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What Happened to the Blue Skies in Delhi?

A thick pall of smog has become the norm in India's capital territory – here's how to deal with it.

Due to rapid urbanization, construction, vehicular pollution and dust, India is home to 13 of the world’s 20 most polluted cities.

A recent study by the World Health Organization (WHO) states that 1.3 million people in India die as a result of indoor air pollution. Moreover, one third of the world’s asthma patients are from India. That makes staying healthy outdoors and at home more important than ever.

Indoor air has a different composition from the air outside your home. Furnishings, cleaning agents, cooking, pets, and accumulated dust in enclosed spaces of our homes only further contribute to the indoor pollution problem.

Here are a few ways you can do to protect yourself inside your homes:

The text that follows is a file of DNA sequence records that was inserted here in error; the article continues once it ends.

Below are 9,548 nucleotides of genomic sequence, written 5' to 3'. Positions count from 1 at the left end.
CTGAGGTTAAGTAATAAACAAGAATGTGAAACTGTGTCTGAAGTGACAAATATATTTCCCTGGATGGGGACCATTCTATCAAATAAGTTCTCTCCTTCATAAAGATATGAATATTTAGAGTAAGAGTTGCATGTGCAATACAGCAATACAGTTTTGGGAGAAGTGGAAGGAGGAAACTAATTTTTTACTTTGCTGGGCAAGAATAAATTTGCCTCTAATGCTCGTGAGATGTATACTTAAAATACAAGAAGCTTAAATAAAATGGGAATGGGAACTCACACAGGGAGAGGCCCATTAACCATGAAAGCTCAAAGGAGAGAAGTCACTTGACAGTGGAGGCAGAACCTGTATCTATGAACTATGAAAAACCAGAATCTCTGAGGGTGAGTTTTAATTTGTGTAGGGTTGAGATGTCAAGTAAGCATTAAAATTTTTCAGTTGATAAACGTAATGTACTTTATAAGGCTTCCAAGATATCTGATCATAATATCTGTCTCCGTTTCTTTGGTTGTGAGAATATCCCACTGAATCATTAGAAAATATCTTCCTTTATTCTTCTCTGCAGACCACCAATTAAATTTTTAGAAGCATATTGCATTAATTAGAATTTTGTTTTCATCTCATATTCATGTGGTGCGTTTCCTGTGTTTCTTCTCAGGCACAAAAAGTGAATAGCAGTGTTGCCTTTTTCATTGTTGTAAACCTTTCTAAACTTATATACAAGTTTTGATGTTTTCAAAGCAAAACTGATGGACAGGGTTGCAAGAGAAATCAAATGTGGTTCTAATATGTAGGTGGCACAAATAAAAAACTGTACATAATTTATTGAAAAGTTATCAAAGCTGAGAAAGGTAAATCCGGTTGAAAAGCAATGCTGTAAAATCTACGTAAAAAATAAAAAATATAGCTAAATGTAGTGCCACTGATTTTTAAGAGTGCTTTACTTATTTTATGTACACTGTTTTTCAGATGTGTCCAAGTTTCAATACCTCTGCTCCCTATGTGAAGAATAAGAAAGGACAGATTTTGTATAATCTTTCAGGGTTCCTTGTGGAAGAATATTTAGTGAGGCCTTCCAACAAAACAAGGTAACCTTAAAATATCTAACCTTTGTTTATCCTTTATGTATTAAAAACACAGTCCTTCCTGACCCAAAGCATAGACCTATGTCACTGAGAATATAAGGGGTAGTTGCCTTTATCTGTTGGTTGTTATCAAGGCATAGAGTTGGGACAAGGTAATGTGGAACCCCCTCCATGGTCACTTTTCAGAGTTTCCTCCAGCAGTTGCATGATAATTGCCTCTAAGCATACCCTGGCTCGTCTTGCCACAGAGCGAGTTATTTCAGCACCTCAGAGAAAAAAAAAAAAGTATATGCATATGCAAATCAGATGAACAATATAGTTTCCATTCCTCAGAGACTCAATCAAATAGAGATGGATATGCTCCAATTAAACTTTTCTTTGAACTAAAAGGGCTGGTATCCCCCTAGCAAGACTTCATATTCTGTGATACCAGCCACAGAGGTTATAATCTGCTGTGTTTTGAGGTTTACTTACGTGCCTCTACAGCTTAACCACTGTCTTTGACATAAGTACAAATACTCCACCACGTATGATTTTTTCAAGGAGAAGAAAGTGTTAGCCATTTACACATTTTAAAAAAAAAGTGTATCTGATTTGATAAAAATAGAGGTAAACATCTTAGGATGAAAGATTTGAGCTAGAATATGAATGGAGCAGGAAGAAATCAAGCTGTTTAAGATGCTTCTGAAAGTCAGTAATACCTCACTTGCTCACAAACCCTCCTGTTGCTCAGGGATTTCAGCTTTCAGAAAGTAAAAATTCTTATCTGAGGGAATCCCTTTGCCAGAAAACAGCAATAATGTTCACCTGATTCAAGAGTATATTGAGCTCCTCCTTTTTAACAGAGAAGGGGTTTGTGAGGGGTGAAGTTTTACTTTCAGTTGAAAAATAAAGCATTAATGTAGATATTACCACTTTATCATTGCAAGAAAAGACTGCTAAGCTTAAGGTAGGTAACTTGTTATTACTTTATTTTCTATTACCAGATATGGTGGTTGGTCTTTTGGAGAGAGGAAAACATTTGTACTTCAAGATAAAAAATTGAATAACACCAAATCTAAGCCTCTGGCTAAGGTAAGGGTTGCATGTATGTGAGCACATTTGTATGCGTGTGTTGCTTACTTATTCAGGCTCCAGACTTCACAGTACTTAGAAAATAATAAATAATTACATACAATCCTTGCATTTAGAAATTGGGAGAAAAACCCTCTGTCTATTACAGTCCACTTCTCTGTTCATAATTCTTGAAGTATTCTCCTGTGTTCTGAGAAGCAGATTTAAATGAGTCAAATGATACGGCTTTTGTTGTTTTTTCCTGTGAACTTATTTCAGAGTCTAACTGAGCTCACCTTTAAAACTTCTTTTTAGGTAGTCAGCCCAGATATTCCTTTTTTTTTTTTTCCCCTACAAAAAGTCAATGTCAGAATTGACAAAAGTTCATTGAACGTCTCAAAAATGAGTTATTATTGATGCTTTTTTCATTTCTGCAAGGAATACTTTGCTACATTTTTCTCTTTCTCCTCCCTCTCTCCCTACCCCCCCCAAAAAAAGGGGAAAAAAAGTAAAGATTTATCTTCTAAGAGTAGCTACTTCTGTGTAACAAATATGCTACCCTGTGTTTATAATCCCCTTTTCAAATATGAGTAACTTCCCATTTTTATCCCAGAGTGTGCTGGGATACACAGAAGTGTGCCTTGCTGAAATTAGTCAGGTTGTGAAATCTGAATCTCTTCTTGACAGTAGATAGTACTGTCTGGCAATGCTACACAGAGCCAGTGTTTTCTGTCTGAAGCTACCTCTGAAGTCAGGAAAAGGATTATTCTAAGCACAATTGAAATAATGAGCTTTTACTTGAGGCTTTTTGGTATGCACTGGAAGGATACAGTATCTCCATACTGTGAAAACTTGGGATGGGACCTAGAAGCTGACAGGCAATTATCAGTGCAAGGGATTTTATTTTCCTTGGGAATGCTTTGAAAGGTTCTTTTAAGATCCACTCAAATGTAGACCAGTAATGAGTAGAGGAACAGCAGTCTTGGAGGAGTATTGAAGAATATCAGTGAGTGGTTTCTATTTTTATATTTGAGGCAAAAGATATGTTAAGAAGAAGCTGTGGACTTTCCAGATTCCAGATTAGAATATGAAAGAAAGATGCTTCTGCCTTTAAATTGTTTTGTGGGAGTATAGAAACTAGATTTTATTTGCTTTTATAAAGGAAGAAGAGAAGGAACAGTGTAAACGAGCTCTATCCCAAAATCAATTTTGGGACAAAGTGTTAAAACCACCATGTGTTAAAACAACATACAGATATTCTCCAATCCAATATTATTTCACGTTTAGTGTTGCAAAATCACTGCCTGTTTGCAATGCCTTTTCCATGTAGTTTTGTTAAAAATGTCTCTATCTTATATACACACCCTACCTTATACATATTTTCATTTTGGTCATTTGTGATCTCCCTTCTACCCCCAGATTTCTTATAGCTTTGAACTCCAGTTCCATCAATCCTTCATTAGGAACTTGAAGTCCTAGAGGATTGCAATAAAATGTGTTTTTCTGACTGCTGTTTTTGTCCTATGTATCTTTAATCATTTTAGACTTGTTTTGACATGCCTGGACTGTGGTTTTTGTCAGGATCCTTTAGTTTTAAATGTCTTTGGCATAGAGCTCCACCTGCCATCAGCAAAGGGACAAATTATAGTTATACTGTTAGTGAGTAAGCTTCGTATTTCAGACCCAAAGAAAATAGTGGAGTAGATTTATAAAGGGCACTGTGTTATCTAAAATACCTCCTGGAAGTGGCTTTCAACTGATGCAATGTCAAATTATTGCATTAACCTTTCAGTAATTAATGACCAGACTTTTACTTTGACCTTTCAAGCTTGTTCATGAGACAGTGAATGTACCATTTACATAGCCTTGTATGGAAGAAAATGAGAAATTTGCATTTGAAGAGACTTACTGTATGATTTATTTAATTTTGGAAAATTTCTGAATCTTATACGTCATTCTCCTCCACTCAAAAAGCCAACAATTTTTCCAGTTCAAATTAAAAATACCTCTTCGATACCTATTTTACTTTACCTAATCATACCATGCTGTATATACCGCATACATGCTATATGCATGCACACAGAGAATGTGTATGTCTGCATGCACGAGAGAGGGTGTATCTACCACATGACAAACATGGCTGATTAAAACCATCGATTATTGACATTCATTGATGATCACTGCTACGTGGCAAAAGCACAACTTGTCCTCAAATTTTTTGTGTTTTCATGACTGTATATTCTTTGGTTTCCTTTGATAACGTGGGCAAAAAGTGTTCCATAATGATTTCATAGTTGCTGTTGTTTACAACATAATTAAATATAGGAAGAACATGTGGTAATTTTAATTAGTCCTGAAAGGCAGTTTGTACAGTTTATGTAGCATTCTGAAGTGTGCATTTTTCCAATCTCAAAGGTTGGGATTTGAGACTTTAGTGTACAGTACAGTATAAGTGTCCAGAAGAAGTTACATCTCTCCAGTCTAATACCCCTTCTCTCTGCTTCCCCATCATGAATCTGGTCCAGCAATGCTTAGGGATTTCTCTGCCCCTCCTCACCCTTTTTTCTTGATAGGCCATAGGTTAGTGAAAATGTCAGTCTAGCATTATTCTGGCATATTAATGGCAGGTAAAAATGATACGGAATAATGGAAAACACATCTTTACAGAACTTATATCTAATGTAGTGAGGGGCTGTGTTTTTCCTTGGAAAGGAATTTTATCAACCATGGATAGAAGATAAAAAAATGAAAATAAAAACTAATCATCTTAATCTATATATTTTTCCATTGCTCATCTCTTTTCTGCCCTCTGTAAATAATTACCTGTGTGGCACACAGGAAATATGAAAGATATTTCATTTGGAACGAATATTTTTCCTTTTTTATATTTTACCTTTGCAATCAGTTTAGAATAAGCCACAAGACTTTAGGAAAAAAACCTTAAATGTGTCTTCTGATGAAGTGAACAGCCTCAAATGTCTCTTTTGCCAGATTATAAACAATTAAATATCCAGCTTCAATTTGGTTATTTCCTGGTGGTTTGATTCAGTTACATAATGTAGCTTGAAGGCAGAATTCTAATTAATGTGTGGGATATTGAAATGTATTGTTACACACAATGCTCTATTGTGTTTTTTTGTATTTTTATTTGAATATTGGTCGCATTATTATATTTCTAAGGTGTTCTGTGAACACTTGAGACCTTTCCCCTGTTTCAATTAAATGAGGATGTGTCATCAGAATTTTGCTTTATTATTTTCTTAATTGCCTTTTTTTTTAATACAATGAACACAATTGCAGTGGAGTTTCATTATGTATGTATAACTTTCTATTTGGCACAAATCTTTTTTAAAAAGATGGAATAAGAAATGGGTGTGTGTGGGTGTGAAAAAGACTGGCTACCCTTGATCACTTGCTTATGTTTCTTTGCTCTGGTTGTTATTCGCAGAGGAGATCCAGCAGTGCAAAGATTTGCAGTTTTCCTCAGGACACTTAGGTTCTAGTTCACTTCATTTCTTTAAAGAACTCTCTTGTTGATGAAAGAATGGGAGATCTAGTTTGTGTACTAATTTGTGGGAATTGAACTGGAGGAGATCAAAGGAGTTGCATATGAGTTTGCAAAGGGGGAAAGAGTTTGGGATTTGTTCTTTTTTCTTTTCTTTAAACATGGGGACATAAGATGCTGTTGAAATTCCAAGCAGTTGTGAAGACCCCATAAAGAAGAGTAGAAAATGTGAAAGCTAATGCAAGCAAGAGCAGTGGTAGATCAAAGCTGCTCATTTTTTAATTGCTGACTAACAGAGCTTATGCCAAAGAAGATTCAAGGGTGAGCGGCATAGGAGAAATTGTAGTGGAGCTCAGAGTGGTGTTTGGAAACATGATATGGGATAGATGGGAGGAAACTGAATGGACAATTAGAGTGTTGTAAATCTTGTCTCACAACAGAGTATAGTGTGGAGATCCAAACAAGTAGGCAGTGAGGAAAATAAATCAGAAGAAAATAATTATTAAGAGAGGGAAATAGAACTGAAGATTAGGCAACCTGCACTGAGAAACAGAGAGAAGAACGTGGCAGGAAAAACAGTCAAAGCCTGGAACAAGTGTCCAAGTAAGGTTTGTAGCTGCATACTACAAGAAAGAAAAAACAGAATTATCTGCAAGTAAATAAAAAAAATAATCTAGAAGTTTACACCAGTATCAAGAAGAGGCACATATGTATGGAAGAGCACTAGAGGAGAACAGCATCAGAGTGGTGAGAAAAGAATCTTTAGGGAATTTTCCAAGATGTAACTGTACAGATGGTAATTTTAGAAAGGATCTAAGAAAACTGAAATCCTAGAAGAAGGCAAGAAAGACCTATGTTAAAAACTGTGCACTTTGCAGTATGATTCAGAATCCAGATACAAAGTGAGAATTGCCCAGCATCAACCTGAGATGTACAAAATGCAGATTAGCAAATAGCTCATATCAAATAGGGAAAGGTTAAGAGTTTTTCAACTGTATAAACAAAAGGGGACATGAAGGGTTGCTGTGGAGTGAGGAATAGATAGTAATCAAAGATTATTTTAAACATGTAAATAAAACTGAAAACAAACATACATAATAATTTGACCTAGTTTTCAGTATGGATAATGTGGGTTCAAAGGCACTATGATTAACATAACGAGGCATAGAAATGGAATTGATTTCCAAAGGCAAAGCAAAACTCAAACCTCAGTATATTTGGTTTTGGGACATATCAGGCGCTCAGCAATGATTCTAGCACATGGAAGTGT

Air Quality in IndiaInstall ventilation
With space constraints, ventilation is a major problem with urban apartment homes. There is more to improving the ventilation in homes than just opening windows. Consider installing vents around the house to ensure proper air circulation to give you cleaner air to breathe indoors.

Keep the house dry
Utmost care must be taken to keep your living quarters clean and dry. In case you spot mold or mildew, immediately take measures to clean it and fix damp areas to prevent future growth. Consider using a portable dehumidifier to remove moisture from the air.

Air Quality in IndiaGet house plants
Certain houseplants such as English Ivy, Snake plant, Chrysanthemum, Peace Lily, and Lady Palm can help counter the impact of indoor pollution. Their foliage and roots absorb certain volatile organic compounds, but only to a certain extent. But who doesn’t love a home with lush plants throughout it.

What Happened to the Blue Skies in Delhi?Try an air purifier
To help fight the more dangerous forms of indoor air pollutants, Honeywell air purifiers (available in India) use an advanced three-stage filtration process to eliminate more than 99 percent of air pollutants, including PM2.5, pollen, bacteria, formaldehyde, toxic gases and odor – all of which are common in homes.

Ina Bansal
Public Relations Manager